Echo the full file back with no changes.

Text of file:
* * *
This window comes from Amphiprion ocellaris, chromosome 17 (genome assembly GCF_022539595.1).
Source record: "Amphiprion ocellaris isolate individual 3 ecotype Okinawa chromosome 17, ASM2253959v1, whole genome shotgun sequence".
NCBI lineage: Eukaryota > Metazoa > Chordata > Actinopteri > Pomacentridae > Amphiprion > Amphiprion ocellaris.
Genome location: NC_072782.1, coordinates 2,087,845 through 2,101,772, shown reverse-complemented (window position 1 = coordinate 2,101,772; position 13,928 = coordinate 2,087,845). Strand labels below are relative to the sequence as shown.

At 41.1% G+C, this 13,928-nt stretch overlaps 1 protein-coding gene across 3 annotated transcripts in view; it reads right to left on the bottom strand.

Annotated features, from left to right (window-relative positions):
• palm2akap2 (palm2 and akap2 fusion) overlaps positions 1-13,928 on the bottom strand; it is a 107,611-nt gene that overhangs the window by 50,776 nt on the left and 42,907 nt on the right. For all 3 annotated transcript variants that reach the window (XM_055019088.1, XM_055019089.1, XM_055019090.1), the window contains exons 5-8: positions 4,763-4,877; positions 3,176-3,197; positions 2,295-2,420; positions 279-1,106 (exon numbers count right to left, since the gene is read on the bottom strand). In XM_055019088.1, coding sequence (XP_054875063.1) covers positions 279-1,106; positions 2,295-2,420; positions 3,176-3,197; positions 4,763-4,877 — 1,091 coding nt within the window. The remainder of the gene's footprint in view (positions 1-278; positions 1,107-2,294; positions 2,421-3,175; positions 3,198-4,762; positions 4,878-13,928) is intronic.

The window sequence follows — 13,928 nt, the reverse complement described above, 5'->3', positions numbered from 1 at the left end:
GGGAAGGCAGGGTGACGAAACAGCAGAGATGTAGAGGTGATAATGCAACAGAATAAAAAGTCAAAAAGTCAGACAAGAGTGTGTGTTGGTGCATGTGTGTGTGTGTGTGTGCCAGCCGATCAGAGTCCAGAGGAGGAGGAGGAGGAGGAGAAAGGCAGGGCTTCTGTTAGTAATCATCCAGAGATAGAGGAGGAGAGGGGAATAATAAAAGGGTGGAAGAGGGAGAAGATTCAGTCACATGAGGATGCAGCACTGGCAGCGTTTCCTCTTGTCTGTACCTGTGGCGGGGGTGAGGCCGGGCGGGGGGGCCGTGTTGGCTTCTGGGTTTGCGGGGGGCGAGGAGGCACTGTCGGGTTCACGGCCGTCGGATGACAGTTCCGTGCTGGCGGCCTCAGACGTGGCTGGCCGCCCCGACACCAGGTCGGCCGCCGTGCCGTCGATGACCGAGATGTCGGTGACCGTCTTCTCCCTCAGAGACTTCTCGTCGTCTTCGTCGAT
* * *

This window comes from Amphiprion ocellaris, chromosome 17 (genome assembly GCF_022539595.1).
Source record: "Amphiprion ocellaris isolate individual 3 ecotype Okinawa chromosome 17, ASM2253959v1, whole genome shotgun sequence".
NCBI lineage: Eukaryota > Metazoa > Chordata > Actinopteri > Pomacentridae > Amphiprion > Amphiprion ocellaris.
Genome location: NC_072782.1, coordinates 2,087,845 through 2,101,772, shown reverse-complemented (window position 1 = coordinate 2,101,772; position 13,928 = coordinate 2,087,845). Strand labels below are relative to the sequence as shown.

At 41.1% G+C, this 13,928-nt stretch overlaps 1 protein-coding gene across 3 annotated transcripts in view; it reads right to left on the bottom strand.

Annotated features, from left to right (window-relative positions):
• palm2akap2 (palm2 and akap2 fusion) overlaps positions 1-13,928 on the bottom strand; it is a 107,611-nt gene that overhangs the window by 50,776 nt on the left and 42,907 nt on the right. For all 3 annotated transcript variants that reach the window (XM_055019088.1, XM_055019089.1, XM_055019090.1), the window contains exons 5-8: positions 4,763-4,877; positions 3,176-3,197; positions 2,295-2,420; positions 279-1,106 (exon numbers count right to left, since the gene is read on the bottom strand). In XM_055019088.1, coding sequence (XP_054875063.1) covers positions 279-1,106; positions 2,295-2,420; positions 3,176-3,197; positions 4,763-4,877 — 1,091 coding nt within the window. The remainder of the gene's footprint in view (positions 1-278; positions 1,107-2,294; positions 2,421-3,175; positions 3,198-4,762; positions 4,878-13,928) is intronic.

The window sequence follows — 13,928 nt, the reverse complement described above, 5'->3', positions numbered from 1 at the left end:
GGGAAGGCAGGGTGACGAAACAGCAGAGATGTAGAGGTGATAATGCAACAGAATAAAAAGTCAAAAAGTCAGACAAGAGTGTGTGTTGGTGCATGTGTGTGTGTGTGTGTGCCAGCCGATCAGAGTCCAGAGGAGGAGGAGGAGGAGGAGAAAGGCAGGGCTTCTGTTAGTAATCATCCAGAGATAGAGGAGGAGAGGGGAATAATAAAAGGGTGGAAGAGGGAGAAGATTCAGTCACATGAGGATGCAGCACTGGCAGCGTTTCCTCTTGTCTGTACCTGTGGCGGGGGTGAGGCCGGGCGGGGGGGCCGTGTTGGCTTCTGGGTTTGCGGGGGGCGAGGAGGCACTGTCGGGTTCACGGCCGTCGGATGACAGTTCCGTGCTGGCGGCCTCAGACGTGGCTGGCCGCCCCGACACCAGGTCGGCCGCCGTGCCGTCGATGACCGAGATGTCGGTGACCGTCTTCTCCCTCAGAGACTTCTCGTCGTCTTCGTCGAT